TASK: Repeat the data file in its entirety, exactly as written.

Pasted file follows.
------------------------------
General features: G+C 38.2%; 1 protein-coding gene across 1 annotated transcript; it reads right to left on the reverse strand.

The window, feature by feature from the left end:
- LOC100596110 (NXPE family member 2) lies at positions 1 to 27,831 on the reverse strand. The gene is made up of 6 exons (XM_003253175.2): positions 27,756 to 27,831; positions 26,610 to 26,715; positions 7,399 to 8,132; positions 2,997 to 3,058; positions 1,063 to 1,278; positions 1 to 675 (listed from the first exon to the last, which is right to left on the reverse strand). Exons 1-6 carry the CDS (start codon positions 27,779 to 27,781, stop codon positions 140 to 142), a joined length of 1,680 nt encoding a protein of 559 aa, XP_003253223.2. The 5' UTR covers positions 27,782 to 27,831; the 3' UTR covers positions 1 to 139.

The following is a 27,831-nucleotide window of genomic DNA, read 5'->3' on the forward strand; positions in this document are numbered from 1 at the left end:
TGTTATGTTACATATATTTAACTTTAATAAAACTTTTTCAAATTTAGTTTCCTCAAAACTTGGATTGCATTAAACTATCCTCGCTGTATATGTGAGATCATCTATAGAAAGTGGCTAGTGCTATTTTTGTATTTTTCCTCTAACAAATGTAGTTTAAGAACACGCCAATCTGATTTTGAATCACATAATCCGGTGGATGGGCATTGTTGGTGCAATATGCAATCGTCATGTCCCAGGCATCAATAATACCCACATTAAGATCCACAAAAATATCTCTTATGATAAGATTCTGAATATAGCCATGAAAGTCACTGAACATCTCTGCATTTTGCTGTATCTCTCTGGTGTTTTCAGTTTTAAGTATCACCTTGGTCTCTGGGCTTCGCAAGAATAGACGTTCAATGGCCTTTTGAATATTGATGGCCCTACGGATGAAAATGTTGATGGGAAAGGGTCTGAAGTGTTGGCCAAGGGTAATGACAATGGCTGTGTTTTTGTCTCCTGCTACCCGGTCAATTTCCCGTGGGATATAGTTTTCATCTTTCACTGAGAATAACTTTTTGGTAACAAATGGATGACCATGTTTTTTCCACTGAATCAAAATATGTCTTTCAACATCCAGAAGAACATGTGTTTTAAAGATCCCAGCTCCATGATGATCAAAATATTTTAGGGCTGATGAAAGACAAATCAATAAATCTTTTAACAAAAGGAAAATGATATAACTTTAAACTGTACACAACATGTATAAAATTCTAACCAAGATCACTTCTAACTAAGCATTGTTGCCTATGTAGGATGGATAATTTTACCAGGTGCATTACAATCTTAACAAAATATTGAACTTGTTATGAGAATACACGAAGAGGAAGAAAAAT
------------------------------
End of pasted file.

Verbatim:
General features: G+C 38.2%; 1 protein-coding gene across 1 annotated transcript; it reads right to left on the reverse strand.

The window, feature by feature from the left end:
- LOC100596110 (NXPE family member 2) lies at positions 1 to 27,831 on the reverse strand. The gene is made up of 6 exons (XM_003253175.2): positions 27,756 to 27,831; positions 26,610 to 26,715; positions 7,399 to 8,132; positions 2,997 to 3,058; positions 1,063 to 1,278; positions 1 to 675 (listed from the first exon to the last, which is right to left on the reverse strand). Exons 1-6 carry the CDS (start codon positions 27,779 to 27,781, stop codon positions 140 to 142), a joined length of 1,680 nt encoding a protein of 559 aa, XP_003253223.2. The 5' UTR covers positions 27,782 to 27,831; the 3' UTR covers positions 1 to 139.

The following is a 27,831-nucleotide window of genomic DNA, read 5'->3' on the forward strand; positions in this document are numbered from 1 at the left end:
TGTTATGTTACATATATTTAACTTTAATAAAACTTTTTCAAATTTAGTTTCCTCAAAACTTGGATTGCATTAAACTATCCTCGCTGTATATGTGAGATCATCTATAGAAAGTGGCTAGTGCTATTTTTGTATTTTTCCTCTAACAAATGTAGTTTAAGAACACGCCAATCTGATTTTGAATCACATAATCCGGTGGATGGGCATTGTTGGTGCAATATGCAATCGTCATGTCCCAGGCATCAATAATACCCACATTAAGATCCACAAAAATATCTCTTATGATAAGATTCTGAATATAGCCATGAAAGTCACTGAACATCTCTGCATTTTGCTGTATCTCTCTGGTGTTTTCAGTTTTAAGTATCACCTTGGTCTCTGGGCTTCGCAAGAATAGACGTTCAATGGCCTTTTGAATATTGATGGCCCTACGGATGAAAATGTTGATGGGAAAGGGTCTGAAGTGTTGGCCAAGGGTAATGACAATGGCTGTGTTTTTGTCTCCTGCTACCCGGTCAATTTCCCGTGGGATATAGTTTTCATCTTTCACTGAGAATAACTTTTTGGTAACAAATGGATGACCATGTTTTTTCCACTGAATCAAAATATGTCTTTCAACATCCAGAAGAACATGTGTTTTAAAGATCCCAGCTCCATGATGATCAAAATATTTTAGGGCTGATGAAAGACAAATCAATAAATCTTTTAACAAAAGGAAAATGATATAACTTTAAACTGTACACAACATGTATAAAATTCTAACCAAGATCACTTCTAACTAAGCATTGTTGCCTATGTAGGATGGATAATTTTACCAGGTGCATTACAATCTTAACAAAATATTGAACTTGTTATGAGAATACACGAAGAGGAAGAAAAAT